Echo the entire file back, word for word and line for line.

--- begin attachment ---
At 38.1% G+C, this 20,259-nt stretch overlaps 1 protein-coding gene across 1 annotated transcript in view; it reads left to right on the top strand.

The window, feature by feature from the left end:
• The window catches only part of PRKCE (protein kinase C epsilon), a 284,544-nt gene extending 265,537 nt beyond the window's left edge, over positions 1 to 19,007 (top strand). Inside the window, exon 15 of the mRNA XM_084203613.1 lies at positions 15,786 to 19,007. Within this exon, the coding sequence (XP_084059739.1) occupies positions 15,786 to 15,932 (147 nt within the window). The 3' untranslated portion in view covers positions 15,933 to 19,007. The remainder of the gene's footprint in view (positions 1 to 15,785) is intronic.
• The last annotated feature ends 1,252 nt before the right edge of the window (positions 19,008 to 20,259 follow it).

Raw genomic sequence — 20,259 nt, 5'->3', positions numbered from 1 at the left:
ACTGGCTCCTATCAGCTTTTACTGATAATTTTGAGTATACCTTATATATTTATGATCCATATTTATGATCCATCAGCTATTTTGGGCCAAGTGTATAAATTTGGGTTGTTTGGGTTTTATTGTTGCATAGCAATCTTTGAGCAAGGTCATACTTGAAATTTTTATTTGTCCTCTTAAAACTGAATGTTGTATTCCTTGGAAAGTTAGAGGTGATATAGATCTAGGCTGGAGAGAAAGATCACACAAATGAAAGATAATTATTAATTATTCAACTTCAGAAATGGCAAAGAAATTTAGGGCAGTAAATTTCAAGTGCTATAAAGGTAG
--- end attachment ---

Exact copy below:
At 38.1% G+C, this 20,259-nt stretch overlaps 1 protein-coding gene across 1 annotated transcript in view; it reads left to right on the top strand.

The window, feature by feature from the left end:
• The window catches only part of PRKCE (protein kinase C epsilon), a 284,544-nt gene extending 265,537 nt beyond the window's left edge, over positions 1 to 19,007 (top strand). Inside the window, exon 15 of the mRNA XM_084203613.1 lies at positions 15,786 to 19,007. Within this exon, the coding sequence (XP_084059739.1) occupies positions 15,786 to 15,932 (147 nt within the window). The 3' untranslated portion in view covers positions 15,933 to 19,007. The remainder of the gene's footprint in view (positions 1 to 15,785) is intronic.
• The last annotated feature ends 1,252 nt before the right edge of the window (positions 19,008 to 20,259 follow it).

Raw genomic sequence — 20,259 nt, 5'->3', positions numbered from 1 at the left:
ACTGGCTCCTATCAGCTTTTACTGATAATTTTGAGTATACCTTATATATTTATGATCCATATTTATGATCCATCAGCTATTTTGGGCCAAGTGTATAAATTTGGGTTGTTTGGGTTTTATTGTTGCATAGCAATCTTTGAGCAAGGTCATACTTGAAATTTTTATTTGTCCTCTTAAAACTGAATGTTGTATTCCTTGGAAAGTTAGAGGTGATATAGATCTAGGCTGGAGAGAAAGATCACACAAATGAAAGATAATTATTAATTATTCAACTTCAGAAATGGCAAAGAAATTTAGGGCAGTAAATTTCAAGTGCTATAAAGGTAG